In college, I was always fascinated by my Ugandan friend’s account of the Kabaka of Buganda, of his palace located in Kampala, and of the rich tradition of the Buganda Kingdom. I started wondering what the capital of Uganda‘s name meant. After all, its name is beautiful, Kampala, resonant with grace, peace, and radiance. I was pleasantly surprised to find out that Kampala indeed was named after the graceful impala antelope.
Yes, indeed, before the arrival of the British in the area, the Kabaka (King) of Buganda had chosen the area as his favorite hunting ground because of its numerous rolling hills, and wetlands. This area was also home to several species of antelopes, and particularly the impala.
When the British arrived in the region, they renamed it ‘Hills of the Impala’. The translation in Luganda, the language of the Buganda people, yielded Kasozi Ka Empala (Kasozi Ka meaning hill of), and Empala being the plural for impala. To the listening ear, Ka Empala sounded like one word Ka’Mpala. When the king would go hunting, the Buganda people would say Kabaka a’genze e Ka’mpala (the Kabaka has gone to Ka’mpala). Thus was born the name of the city Kampala.
Kampala then grew to be the capital of the Buganda Kingdom. A lot of cultural heritage buildings can still be found there, such as the Kasubi Tombs, built in 1881, to house the tombs of previous Kabakas. The Kasubi Tombs have been recognized as UNESCO World Heritage Site. Kampala is also home to Lubiri Palace (the royal house of the Kabaka), the Buganda parliament, and the Buganda court of justice.
In 1962, Kampala replaced Entebbe as the capital of Uganda. A big part of the city was destroyed during the war with Tanzania in 1978, which culminated with the removal of Idi Amin Dada from power in 1979, and the civil war. The city has since then been rebuilt.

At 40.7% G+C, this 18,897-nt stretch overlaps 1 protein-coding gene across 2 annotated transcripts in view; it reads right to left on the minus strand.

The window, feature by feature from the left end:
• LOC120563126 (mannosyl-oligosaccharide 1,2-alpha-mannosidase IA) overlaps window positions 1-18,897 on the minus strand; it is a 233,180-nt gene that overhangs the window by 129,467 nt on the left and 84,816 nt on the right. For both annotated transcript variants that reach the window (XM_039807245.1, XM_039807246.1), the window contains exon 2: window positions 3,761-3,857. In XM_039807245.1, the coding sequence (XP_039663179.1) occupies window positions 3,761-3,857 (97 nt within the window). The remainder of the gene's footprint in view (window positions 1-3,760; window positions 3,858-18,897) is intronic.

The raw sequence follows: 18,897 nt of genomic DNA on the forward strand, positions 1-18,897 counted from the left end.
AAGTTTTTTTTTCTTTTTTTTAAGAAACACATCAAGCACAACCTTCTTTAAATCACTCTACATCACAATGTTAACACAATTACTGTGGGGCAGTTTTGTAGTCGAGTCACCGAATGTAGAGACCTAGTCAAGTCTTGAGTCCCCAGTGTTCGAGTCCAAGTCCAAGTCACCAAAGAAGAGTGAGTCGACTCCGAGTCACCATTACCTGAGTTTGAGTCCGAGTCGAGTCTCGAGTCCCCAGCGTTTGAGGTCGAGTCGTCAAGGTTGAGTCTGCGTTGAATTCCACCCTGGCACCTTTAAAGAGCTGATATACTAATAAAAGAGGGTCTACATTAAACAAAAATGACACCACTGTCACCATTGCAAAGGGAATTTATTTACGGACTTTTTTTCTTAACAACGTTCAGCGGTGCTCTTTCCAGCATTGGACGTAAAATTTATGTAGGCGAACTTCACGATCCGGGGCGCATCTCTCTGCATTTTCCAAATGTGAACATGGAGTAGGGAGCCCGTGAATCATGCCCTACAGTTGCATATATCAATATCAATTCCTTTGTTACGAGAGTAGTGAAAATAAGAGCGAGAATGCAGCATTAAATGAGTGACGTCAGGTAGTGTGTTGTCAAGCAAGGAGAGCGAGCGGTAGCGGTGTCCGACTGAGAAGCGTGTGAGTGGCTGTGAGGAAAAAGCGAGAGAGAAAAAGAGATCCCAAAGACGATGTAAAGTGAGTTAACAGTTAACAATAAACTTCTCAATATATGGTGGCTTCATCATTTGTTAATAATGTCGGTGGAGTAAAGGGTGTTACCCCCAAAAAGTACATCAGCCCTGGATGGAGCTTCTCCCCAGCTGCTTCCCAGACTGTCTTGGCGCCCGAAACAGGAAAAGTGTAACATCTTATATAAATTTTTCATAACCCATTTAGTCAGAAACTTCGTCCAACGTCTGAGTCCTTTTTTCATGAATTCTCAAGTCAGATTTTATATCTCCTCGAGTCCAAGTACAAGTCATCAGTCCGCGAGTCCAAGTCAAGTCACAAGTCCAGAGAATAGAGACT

Kampala is surrounded by hills to the north, papyrus wetlands, and Lake Victoria to the south. Like many cities around the world (including Yaoundé), Kampala also claims to have been built on 7 hills, although it is not quite true. The 7 historical hills of Kampala are:
Kasubi Hill: the first hill in historical importance, and home to the Kasubi Tombs, burial ground of the previous Kabakas of Buganda;
Mengo Hill: where Lubiri Palace is located, as well as the Buganda court of justice, and the Lukiiko, Buganda parliament;
Kibuli Hill: home to the Kibuli Mosque. Interestingly enough, Islam was brought to Uganda before Christianity by Muslim slave traders;
Namirembe Hill: home to the Namirembe Anglican Cathedral. The first Christians in the area were protestants;
Lubaga Hill: site of the Rubaga Catholic Cathedral, and the ‘white fathers’ neighborhood;
Nsambya Hill: home to the Nsambya Hospital;
Kampala Hill: the hill of the impala which hosts the ruins of Fort Lugard. This hill gave its name to the city.
With time, the city spread to Nakasero Hill where the administrative centre and the wealthiest residential area are, Tank Hill, where the water storage tanks that supply the city are located. Mulago Hill is the site of Mulago Hospital, the largest hospital in Uganda. The city is now rapidly expanding to include Makindye Hill and Konge Hill. Kololo Hill to the east of Nakasero hill, is the highest hill in the city, at 1,300 metres above sea level, and is home to the Uganda Museum. As one can see, Kampala is truly a city of hills. Maybe it should be nicknamed the city with the thousand hills or hundred hills. Today, Kampala is a vibrant city, full of history, and modernism. Enjoy this video of Kampala.